The compression release on the single cylinder Intek is on the Intake valve. (and valve lash on the intake valve is critical for the ACR to operate correctly)
 
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If the engine acts like it's struggling to get over the compression stroke, check the valve lash and set to minimum.
The compression release on the single cylinder Intek is on the Intake valve. (and valve lash on the intake valve is critical for the ACR to operate correctly)

Cranks real hard = cranks real good. :yes:
 

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DOM is May 2007. I've seen this color before, but you're right this era mower was largely Army Green.
I also bought a Sears riding mower in 2007 that is that color. It was the 80th-anniversary edition DYS 4500 with the Intek 22 HP motor. Still have it, but only use it a few times a year for picking up leaves with a DR vacuum leaf bagger.
 
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No Joy yet on the mower. Things were delayed cause I had to fix a leak in the gas tank. Yesterday no start, not even a pop. Spark is good, so I took a hard look at the carb, and it is Phooked. Linkages are gummed up bad and difficult to move, return springs have no effect. I removed the float bowl and every orifice looks clogged and everything feels real sticky. New Carburetor is soon to be ordered.

Today I'm going to spray quick start into the intake manifold. I expect it to pop and run a bit. If not I'll have to check the compression and possibly remove the valve cover and maybe the cylinder head.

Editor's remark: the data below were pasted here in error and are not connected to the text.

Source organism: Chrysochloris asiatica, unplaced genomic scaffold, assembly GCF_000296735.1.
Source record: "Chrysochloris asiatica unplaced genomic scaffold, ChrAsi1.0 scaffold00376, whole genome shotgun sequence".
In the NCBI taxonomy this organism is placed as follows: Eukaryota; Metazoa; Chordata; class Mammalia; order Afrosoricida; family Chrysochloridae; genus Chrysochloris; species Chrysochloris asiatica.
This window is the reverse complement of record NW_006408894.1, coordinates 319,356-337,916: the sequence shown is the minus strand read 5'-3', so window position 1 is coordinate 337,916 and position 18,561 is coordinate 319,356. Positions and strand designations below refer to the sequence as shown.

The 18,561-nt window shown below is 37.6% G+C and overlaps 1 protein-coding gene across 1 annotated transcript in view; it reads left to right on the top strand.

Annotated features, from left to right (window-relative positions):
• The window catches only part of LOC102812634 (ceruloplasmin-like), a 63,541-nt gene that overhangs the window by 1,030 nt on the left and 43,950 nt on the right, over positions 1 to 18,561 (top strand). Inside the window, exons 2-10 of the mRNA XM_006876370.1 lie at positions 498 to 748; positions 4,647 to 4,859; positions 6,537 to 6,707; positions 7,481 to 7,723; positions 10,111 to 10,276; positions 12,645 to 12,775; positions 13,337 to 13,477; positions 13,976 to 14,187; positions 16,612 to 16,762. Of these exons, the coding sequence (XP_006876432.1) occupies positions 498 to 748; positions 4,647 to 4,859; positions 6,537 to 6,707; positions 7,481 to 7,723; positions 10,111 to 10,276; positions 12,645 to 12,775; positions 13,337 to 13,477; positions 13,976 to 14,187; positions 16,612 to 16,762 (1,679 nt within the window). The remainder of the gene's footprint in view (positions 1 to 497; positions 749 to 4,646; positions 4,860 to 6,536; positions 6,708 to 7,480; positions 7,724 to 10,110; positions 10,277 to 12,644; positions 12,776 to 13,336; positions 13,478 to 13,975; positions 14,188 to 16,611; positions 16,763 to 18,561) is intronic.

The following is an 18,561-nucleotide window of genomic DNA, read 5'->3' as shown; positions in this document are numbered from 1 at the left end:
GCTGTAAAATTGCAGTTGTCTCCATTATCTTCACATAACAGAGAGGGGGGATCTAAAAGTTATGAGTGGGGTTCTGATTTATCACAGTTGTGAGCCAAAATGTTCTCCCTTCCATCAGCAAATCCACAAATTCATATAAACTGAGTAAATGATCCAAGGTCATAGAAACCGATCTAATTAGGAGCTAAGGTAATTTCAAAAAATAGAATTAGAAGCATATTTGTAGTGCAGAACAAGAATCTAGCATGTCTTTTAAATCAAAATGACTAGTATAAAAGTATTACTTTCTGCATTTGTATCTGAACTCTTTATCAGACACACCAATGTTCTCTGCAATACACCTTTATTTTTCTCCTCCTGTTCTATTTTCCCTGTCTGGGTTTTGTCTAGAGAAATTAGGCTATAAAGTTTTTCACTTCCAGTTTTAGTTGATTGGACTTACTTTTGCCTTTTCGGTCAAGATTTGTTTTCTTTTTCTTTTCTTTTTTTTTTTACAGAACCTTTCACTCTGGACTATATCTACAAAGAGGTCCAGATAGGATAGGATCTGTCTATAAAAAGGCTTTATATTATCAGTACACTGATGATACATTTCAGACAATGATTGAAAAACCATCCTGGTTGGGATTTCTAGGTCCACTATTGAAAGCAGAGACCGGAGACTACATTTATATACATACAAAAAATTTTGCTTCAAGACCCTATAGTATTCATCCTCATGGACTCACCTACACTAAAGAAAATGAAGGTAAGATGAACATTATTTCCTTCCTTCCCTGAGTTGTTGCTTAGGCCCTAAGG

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I had the gummy hit me awhile back on a used mower. I cleaned the carb and installed a in-line fuel filter and the gummy came back within about 4 hours of run time into the filter and also caused the float needle to gummy stuck again when the engine set without use for about 12 hours.

Old molasses in the gas tank from previous owner. I put it in moth balls until I can remove the rear fenders and remove the big tank for a good cleaning.
 
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I had the gummy hit me awhile back on a used mower. I cleaned the carb and installed a in-line fuel filter and the gummy came back within about 4 hours of run time into the filter and also caused the float needle to gummy stuck again when the engine set without use for about 12 hours.

Old molasses in the gas tank from previous owner. I put it in moth balls until I can remove the rear fenders and remove the big tank for a good cleaning.

Cleaning a mostly clean carb makes for careful work. I could tell in an instance that this carb was to much work. A new B&S Carb cost $130 or so, but a clone cost $20. I'll take my chances with the cheaper one. :yes:

I wish there was a scrap yard around. I'd love to find some old tires that still hold air.
 
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It was a nice idea. I took the valve cover off and the valves don’t move. Everything looks fine, but rockers are not moving, nor the push rods. Something deep in the motor is wrong.

1. Remove and fix the engine in the spring
2. New engine
3. Get rid of it
4. Sell it for parts
5. ?